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I am trying to make the following SQL statement work, but I get a syntax error:

SELECT A.*, COUNT(B.foo)
FROM TABLE1 A
LEFT JOIN TABLE2 B ON A.PKey = B.FKey
GROUP BY A.*

Here, A is a wide table with 40 columns and I would like to avoid listing each column name in the GROUP BY clause if possible. I have many such tables over which I have to run a similar query, so I will have to write a Stored Procedure. What's the best way to approach this?

I am using MS SQL Server 2008.

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2 Answers 2

up vote 21 down vote accepted

GROUP BY A.* is not allowed in SQL.

You can bypass this by using a subquery where you group by, and then join:

SELECT A.*, COALESCE(B.cnt, 0) AS Count_B_Foo
FROM TABLE1 AS A
  LEFT JOIN 
      ( SELECT FKey, COUNT(foo) AS cnt
        FROM TABLE2 
        GROUP BY FKey
      ) AS B 
    ON A.PKey = B.FKey ;

There is a feature in SQL-2003 standard to allow in the SELECT list, columns that are not in the GROUP BY list, as long as they are functionally dependent on them. If that feature had been implemented in SQL-Server, your query could have been written as:

SELECT A.*, COUNT(B.foo)
FROM TABLE1 A
LEFT JOIN TABLE2 B ON A.PKey = B.FKey
GROUP BY A.pk                          --- the Primary Key of table A

Unfortunately, this feature has not yet been implemented, not even in SQL-Server 2012 version - and not in any other DBMS as far as I know. Except for MySQL which has it but inadequately (inadequately as: the above query will work but the engine will do no checking for functional dependency and other ill-written queries will show wrong, semi-random results).

As @Mark Byers informed us in a comment, PostgreSQL 9.1 added a new feature designed for this purpose. It is more restrictive than MySQL's implementation.

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Can you mention a couple of RDBMS's that implement that portion of the standard as written? I know, for example, that MySQL will allow you (given the proper settings) to include items not within the GROUP BY clause in the SELECT list, but it leaves it undefined as to which row that value will come from (so if the column or expression isn't functionally dependent upon the grouping expression, then it could come from any row within the group). –  Adam Robinson Jul 20 '12 at 15:08
    
@Adam: No, I know no RDBMS that has it implemented. MySQL has it but inadequately, as your comment says. –  ypercube Jul 20 '12 at 15:10
    
Gotcha. I was actually asking if there were, since I have experience with far fewer RDBMS's than I would imagine most of the people answering questions on this site would have ;) But that was my suspicion. –  Adam Robinson Jul 20 '12 at 15:23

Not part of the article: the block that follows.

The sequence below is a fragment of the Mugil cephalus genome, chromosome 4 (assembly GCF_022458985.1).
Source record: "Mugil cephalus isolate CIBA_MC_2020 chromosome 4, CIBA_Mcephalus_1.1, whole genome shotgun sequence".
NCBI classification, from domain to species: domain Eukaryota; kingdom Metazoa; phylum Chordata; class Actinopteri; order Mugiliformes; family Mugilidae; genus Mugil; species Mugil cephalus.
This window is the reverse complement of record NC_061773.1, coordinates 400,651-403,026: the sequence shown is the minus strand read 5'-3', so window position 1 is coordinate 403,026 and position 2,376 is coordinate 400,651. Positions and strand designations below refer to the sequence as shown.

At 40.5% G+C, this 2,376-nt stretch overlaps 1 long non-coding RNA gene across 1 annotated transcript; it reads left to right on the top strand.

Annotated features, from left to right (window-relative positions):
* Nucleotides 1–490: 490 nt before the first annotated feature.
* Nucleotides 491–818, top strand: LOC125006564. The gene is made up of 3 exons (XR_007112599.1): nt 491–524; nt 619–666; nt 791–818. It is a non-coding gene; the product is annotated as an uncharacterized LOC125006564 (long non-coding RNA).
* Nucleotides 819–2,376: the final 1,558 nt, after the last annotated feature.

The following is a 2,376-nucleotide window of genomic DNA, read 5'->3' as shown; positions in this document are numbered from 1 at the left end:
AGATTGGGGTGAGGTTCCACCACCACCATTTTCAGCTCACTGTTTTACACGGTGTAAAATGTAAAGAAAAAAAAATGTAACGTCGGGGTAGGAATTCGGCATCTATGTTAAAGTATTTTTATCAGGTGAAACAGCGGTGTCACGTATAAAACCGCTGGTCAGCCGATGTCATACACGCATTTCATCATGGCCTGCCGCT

2  
"and not in any other DBMS as far as I know." PostgreSQL 9.1 added a new feature designed for this purpose. It is more restrictive than MySQL's implementation. –  Mark Byers Jul 21 '12 at 7:29
    
@MarkByers: thnx, I didn't know that. –  ypercube Jul 21 '12 at 7:31

In addition to @ypercube's workaround, "typing" is never an excuse for using SELECT *. I've written about this here, and even with the workaround I think your SELECT list should still include the column names - even if there are a massive number like 40.

Long story short, you can avoid typing these big lists by clicking and dragging the Columns node for the object in Object Explorer onto your query window. The screen shot shows a view but the same thing can be done for a table.

enter image description here

But if you want to read about all the reasons why you should subject yourself to this huge level of effort of dragging an item a few inches, please read my post. :-)

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In PostgreSQL (with EMS SQL Manager), I do this defining a view as SELECT * and then copy the field list from the view definition. –  dezso Jul 20 '12 at 13:28
    
I certainly agree that SELECT * should not be used. I'm curious about the GROUP BY case though. @Aaron, are there efficiency issues with having 40 columns in the Group By list? –  ypercube Jul 20 '12 at 13:33
    
@ypercube there can be, sure. Your workaround is much better because it avoids them. I'm curious in what situation there will be a possibility that all 40 columns in a table have the same values on multiple rows. No key? What do these columns mean? What does grouping them mean? Seems very edge case to me. –  Aaron Bertrand Jul 20 '12 at 13:34
1  
@ypercube - As far as I've seen if you group by A.PK, A.some, A.other, A.columns it doesn't bother actually comparing some, other, columns this is just required by the syntax. –  Martin Smith Jul 20 '12 at 14:09
1  
@datagod sorry, no, any gaps could only be explained by the SSMS dev team. :-) –  Aaron Bertrand Jul 20 '12 at 14:29

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